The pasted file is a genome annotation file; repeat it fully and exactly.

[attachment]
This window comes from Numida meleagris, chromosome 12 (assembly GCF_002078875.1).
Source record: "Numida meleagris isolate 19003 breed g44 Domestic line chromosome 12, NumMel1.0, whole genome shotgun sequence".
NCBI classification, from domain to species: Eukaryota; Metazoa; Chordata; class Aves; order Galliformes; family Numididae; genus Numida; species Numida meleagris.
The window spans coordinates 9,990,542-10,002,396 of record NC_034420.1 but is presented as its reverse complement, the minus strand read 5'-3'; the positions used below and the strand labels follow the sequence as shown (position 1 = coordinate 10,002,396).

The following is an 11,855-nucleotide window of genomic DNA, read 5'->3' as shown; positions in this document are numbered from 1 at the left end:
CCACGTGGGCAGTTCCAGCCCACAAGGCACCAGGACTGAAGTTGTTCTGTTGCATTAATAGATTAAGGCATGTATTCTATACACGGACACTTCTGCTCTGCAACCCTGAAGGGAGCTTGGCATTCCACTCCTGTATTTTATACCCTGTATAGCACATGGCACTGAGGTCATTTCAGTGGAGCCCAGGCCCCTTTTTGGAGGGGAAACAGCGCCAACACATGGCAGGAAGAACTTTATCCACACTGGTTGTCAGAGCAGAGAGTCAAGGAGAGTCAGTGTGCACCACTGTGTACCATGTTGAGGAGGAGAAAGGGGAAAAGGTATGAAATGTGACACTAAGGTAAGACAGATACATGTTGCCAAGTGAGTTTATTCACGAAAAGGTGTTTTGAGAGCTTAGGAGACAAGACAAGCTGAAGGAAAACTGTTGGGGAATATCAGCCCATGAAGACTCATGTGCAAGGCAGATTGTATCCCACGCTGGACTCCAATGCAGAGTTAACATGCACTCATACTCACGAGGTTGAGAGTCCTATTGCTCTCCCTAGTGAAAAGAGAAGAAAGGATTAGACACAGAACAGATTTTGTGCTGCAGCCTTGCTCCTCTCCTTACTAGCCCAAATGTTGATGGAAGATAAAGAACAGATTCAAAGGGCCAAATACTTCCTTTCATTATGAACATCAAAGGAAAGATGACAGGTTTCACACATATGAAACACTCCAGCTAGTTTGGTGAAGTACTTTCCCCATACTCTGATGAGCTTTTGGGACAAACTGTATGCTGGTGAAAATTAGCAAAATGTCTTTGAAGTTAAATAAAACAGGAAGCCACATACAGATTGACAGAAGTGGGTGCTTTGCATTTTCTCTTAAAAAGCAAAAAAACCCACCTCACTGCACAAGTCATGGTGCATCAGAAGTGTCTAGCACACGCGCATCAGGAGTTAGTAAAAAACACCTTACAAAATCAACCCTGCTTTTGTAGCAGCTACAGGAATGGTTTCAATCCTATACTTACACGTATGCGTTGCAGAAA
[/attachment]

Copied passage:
This window comes from Numida meleagris, chromosome 12 (assembly GCF_002078875.1).
Source record: "Numida meleagris isolate 19003 breed g44 Domestic line chromosome 12, NumMel1.0, whole genome shotgun sequence".
NCBI classification, from domain to species: Eukaryota; Metazoa; Chordata; class Aves; order Galliformes; family Numididae; genus Numida; species Numida meleagris.
The window spans coordinates 9,990,542-10,002,396 of record NC_034420.1 but is presented as its reverse complement, the minus strand read 5'-3'; the positions used below and the strand labels follow the sequence as shown (position 1 = coordinate 10,002,396).

The following is an 11,855-nucleotide window of genomic DNA, read 5'->3' as shown; positions in this document are numbered from 1 at the left end:
CCACGTGGGCAGTTCCAGCCCACAAGGCACCAGGACTGAAGTTGTTCTGTTGCATTAATAGATTAAGGCATGTATTCTATACACGGACACTTCTGCTCTGCAACCCTGAAGGGAGCTTGGCATTCCACTCCTGTATTTTATACCCTGTATAGCACATGGCACTGAGGTCATTTCAGTGGAGCCCAGGCCCCTTTTTGGAGGGGAAACAGCGCCAACACATGGCAGGAAGAACTTTATCCACACTGGTTGTCAGAGCAGAGAGTCAAGGAGAGTCAGTGTGCACCACTGTGTACCATGTTGAGGAGGAGAAAGGGGAAAAGGTATGAAATGTGACACTAAGGTAAGACAGATACATGTTGCCAAGTGAGTTTATTCACGAAAAGGTGTTTTGAGAGCTTAGGAGACAAGACAAGCTGAAGGAAAACTGTTGGGGAATATCAGCCCATGAAGACTCATGTGCAAGGCAGATTGTATCCCACGCTGGACTCCAATGCAGAGTTAACATGCACTCATACTCACGAGGTTGAGAGTCCTATTGCTCTCCCTAGTGAAAAGAGAAGAAAGGATTAGACACAGAACAGATTTTGTGCTGCAGCCTTGCTCCTCTCCTTACTAGCCCAAATGTTGATGGAAGATAAAGAACAGATTCAAAGGGCCAAATACTTCCTTTCATTATGAACATCAAAGGAAAGATGACAGGTTTCACACATATGAAACACTCCAGCTAGTTTGGTGAAGTACTTTCCCCATACTCTGATGAGCTTTTGGGACAAACTGTATGCTGGTGAAAATTAGCAAAATGTCTTTGAAGTTAAATAAAACAGGAAGCCACATACAGATTGACAGAAGTGGGTGCTTTGCATTTTCTCTTAAAAAGCAAAAAAACCCACCTCACTGCACAAGTCATGGTGCATCAGAAGTGTCTAGCACACGCGCATCAGGAGTTAGTAAAAAACACCTTACAAAATCAACCCTGCTTTTGTAGCAGCTACAGGAATGGTTTCAATCCTATACTTACACGTATGCGTTGCAGAAA